Archives for Bay of Quinte

Black Crowned Night Heron

Categories: Down by the Bay and Lens Friends.

The black crowned night heron was sitting on a log in the turtle pond down by the Bay of Quinte. How patiently he sat there watching the water. I very quietly walked through the trees to the shore to get some closer photos.  He was perched on an old tree stump in a still pond just off from the bay. Through some Google searching I discovered that this heron is the most widespread around the world.  It is most active at night feeding in the same spots as other herons. His legs are shorter than other herons, and he has
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Common and Hooded Mergansers

Categories: British Columbia and Out and About.

~ Ducks are usually so obliging when you want to take photographs unless they decide to dive under the water as you click the shutter button or they turn their head just when you think you have the perfect shot or they are a long way out of range or the lighting isn’t quite right and the photos come out dark.  Well okay, maybe they aren’t so obliging after all. I’m lucky to have a few good photos of the common merganser and the hooded merganser.  Some are from out trips to British Columbia and some are from local spots like
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H for the Herons

Categories: Down by the Bay.

H for herons – great blue herons, green herons and night herons, some of my favourite birds to photograph. Here is the green heron we saw quite close to home on a pond by the local dairy.  You can see the greenish tinge at the top of their wings. This black crowned night heron caught himself a tasty fish in the turtle pond down by the bay. These are smaller herons with a thicker and shorter neck than the great blue heron.  They have a black crown on their head and the colour sometimes extends down their back.  The photo
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Sightings Down by the Bay

Categories: Down by the Bay and Lens Friends.

  The bird sightings continue on our walks down by the bay.  Last week we spotted the lesser yellowlegs.  Here is another photo of one of them stretching its wing and balancing on one leg. A couple of days later we spotted some least sandpipers.  At first I thought they might be young lesser yellowlegs as they were certainly smaller but and birding expert in our area, Terry Sprague, helped me with the identification and I learned that lesser yellowlegs don’t nest in our area. There was also a killdeer in the same area with the sandpipers. The swans are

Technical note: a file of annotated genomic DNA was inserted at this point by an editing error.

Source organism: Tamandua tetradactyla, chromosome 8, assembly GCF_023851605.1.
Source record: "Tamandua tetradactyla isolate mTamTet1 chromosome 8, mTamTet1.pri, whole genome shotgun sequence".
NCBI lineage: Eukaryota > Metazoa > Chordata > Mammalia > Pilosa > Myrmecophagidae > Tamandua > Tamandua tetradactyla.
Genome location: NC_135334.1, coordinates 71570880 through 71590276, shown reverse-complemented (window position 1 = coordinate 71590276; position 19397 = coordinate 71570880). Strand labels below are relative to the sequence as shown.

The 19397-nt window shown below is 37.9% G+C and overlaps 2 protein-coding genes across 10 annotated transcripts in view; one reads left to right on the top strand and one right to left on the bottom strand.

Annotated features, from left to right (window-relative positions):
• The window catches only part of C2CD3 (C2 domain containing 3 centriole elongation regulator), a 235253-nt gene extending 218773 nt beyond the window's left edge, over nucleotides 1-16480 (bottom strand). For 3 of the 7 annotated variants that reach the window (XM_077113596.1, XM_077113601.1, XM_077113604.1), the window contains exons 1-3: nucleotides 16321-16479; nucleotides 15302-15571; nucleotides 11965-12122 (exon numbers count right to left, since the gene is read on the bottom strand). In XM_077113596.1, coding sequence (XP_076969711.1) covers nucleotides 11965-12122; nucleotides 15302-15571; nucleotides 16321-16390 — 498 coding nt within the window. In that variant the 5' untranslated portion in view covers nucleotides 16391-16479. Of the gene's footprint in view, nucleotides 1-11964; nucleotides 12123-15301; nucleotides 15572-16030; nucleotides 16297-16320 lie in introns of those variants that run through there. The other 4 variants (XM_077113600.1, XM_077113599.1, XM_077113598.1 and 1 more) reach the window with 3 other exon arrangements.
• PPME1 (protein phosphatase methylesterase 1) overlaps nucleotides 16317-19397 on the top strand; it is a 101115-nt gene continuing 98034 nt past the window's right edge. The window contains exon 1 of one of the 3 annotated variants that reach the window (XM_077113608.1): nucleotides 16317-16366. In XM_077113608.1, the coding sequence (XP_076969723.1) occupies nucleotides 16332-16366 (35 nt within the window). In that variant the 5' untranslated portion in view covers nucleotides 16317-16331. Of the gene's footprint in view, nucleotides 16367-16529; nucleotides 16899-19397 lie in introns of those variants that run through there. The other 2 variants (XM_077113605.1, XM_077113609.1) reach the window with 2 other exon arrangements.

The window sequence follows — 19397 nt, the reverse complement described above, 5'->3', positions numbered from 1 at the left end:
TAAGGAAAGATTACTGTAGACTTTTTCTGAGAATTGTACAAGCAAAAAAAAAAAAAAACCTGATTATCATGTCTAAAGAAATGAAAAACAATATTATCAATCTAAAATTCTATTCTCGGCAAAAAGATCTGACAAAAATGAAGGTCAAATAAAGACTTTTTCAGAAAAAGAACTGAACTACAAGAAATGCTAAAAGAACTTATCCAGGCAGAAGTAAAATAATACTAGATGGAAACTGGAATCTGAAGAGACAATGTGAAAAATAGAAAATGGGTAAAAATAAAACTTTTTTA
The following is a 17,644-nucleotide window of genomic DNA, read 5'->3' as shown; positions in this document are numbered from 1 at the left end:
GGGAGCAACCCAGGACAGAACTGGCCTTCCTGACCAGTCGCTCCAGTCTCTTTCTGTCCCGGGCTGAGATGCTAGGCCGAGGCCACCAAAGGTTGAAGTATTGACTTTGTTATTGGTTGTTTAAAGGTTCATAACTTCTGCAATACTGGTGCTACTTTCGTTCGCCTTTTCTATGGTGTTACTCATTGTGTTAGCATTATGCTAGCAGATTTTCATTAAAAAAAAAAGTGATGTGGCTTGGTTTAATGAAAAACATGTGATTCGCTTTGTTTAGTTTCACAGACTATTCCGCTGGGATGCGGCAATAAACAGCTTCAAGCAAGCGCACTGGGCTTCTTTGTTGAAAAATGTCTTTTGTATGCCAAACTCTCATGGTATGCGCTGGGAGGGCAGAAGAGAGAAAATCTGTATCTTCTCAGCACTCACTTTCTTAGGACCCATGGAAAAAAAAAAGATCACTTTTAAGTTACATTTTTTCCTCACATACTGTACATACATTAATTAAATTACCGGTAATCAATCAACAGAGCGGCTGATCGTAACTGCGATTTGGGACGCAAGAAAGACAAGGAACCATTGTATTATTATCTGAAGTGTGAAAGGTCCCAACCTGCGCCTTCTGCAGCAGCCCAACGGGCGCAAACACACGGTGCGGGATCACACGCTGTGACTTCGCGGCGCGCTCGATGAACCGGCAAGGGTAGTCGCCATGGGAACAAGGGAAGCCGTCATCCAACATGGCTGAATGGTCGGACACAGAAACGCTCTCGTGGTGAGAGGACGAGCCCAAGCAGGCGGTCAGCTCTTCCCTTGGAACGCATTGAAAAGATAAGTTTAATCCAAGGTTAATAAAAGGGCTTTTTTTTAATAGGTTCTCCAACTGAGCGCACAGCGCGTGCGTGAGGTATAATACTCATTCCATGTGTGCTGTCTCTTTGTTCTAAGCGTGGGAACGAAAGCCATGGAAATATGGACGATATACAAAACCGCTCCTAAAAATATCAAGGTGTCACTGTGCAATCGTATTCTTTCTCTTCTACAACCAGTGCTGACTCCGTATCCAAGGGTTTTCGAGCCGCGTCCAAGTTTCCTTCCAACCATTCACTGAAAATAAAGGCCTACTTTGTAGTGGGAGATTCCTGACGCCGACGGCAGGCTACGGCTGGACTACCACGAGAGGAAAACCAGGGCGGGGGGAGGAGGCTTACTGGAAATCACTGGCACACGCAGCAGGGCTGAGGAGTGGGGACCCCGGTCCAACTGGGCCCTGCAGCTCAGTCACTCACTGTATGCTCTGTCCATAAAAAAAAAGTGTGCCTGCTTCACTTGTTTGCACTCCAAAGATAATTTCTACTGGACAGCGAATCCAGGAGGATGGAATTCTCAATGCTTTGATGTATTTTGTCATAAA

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Down by the Bay

Categories: Down by the Bay and Lens Friends.

  While walking down by the bay we spotted a pair of lesser yellowlegs shorebirds.  These were most likely migrant birds passing through.  We had seen the greater yellowlegs while in British Columbia last year. These were feeding in a muddy patch and some shallow water left over from the high waters in the lake where it flooded a few areas on the waterfront trail. I was lucky to capture the great blue heron just as it took off in its hunt for more food. It has a huge wingspan. It has been foggy overnight and when we arrived there
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Sighting Some Caspian Terns

Categories: Birds and Down by the Bay.

The weather has been a hot and muggy and one morning we decided to walk down by the bay and enjoy the breeze off the water.  Just by the children’s play area in a marshy area that the swans nest in we sighted some Caspian Terns … in fact quite a few of them on a spit of rocks along the waterfront trail. There were also ducks, geese, gulls, cormorants and the family of swans.
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